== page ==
Renowned architects back heritage listing of the Riverside Centre tower and precinct
A renowned group of Queensland architects has backed a bid for a heritage listing to protect one of Brisbane’s pioneering waterfront office towers and precincts in the CBD.
Earlier this year Polly Seidler applied for the Riverside Centre to enter the Queensland Heritage Register as a State Heritage Place.
Ms Seidler’s father Harry Seidler, who died in 2006, designed the multi award-winning 40-storey tower and plaza at 123 Eagle St that was opened in 1986.
The application has been backed by four leading architects – Professor Lindsay Clare, former Queensland Government architects Malcolm Middleton and Philip Follent, and past president of the Institute of Architects Ed Hayson.
Prof Clare, who is the director of Clare Design, described the Riverside Centre as a “seminal piece of sophisticated commercial architecture” that received the prestigious Australian Institute of Architects Sir Zelman Cowan Award for Architecture in 1987.
“It is crucial that this project is recognised for its contribution to the heritage of Brisbane, and Queensland architecture,” he said.
Long-term landlord GPT Group has submitted a development application for a 26-storey commercial office tower on the northern end of the precinct on the Pig N’ Whistle site next to the Riverside Centre.
Ms Seidler also made a submission to the Brisbane City Council claiming “provable false and deceptive claims” over the GPT Group’s development application.
A council spokesman said they were considering the matter after receiving correspondence from GPT Group. They have also been in contact with town planners Urbis.
GPT said they continued to work with Brisbane City Council to progress to the next stage of planning for a premium boutique office tower.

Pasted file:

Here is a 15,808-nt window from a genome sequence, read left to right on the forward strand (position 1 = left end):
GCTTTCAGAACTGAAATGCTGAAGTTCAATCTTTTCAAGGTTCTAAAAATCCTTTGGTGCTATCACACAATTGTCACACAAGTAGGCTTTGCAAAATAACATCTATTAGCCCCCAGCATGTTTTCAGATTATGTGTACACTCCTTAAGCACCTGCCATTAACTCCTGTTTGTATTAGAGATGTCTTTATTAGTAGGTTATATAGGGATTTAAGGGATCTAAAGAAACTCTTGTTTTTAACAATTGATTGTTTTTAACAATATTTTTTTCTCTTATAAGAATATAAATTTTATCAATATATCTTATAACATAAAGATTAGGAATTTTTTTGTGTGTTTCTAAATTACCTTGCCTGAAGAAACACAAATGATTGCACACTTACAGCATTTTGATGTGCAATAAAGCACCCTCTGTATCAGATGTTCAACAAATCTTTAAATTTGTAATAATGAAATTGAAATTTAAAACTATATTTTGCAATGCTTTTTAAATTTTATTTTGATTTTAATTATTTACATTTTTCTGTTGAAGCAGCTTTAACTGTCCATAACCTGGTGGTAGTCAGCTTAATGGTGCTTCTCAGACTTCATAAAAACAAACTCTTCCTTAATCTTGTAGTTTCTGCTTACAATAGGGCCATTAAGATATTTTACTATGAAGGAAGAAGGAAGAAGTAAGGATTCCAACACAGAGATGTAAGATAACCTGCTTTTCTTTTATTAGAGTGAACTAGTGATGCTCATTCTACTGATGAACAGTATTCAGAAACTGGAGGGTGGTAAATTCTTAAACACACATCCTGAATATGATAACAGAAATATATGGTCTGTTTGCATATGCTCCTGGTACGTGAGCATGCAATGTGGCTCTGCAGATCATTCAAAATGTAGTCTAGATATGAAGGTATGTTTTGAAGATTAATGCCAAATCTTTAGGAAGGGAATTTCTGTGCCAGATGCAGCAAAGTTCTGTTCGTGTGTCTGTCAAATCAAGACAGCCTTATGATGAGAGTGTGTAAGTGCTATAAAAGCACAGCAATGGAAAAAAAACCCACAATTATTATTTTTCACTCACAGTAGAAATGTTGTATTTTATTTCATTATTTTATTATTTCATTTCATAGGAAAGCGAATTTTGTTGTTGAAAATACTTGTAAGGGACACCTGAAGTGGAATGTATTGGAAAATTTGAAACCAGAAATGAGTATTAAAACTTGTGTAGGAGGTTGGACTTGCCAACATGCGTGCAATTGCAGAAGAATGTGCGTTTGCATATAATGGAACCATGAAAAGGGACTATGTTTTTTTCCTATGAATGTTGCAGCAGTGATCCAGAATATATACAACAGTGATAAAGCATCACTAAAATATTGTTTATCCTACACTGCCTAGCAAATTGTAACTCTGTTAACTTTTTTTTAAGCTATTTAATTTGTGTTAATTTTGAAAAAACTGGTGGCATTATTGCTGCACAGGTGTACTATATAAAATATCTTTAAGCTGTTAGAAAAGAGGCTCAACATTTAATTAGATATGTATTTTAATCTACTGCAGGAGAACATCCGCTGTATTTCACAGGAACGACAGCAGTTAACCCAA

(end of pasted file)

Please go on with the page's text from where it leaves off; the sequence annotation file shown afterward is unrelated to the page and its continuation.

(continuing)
“As the long-term owner and manager of Riverside Centre, we are confident the scheme presents an exciting opportunity to add to the appeal of the existing precinct, while maintaining access to the Brisbane River and enhancing public space, entertainment and dining opportunities,” the company said.
“We remain committed to engaging with all stakeholders to deliver this asset for the future.”
The Riverside Centre was considered Australia’s most prestigious and advanced office tower when it opened while the plaza is defined by single and two-level retail and plaza buildings for restaurants, shops, and banks set to the north and south boundaries of the site and providing ground level activation for both Eagle St and the public precinct.
Mr Follent said the Riverside Centre was one of the first buildings in Brisbane to address the riverside not only through its position and soft triangular planning arrangement that enabled views but also through its extensive and terraced platforms that fostered activity and created desirable pedestrian linkages.
“Such public use, enjoyment and promenading along the river’s edge has become an expected experience in modern cities but was not, at the time, anticipated by the city which was about to host the Brisbane Expo 1988,” he said.
“Riverside Centre was a well-timed catalyst and wake up call for this subtropical city. Apart from the generous city-shaping” initiative, the Riverside Centre contributed handsomely through proportions, materials of quality and detailing to the architecture of tall buildings.”
Mr Hayson said the Riverside Centre was a “hugely significant complex of buildings” for Brisbane, which at the time lagged behind Sydney and Melbourne and was regarded as a second tier city.
“More than any other building complex before it in Brisbane, Riverside Centre signalled the city had come of age and taken its place as an important Australian capital city. No longer would it be known as a branch office,” he said.
“It is a group of buildings that well deserve their listing as it signalled a turning point in Brisbane’s evolution as a recognised major destination.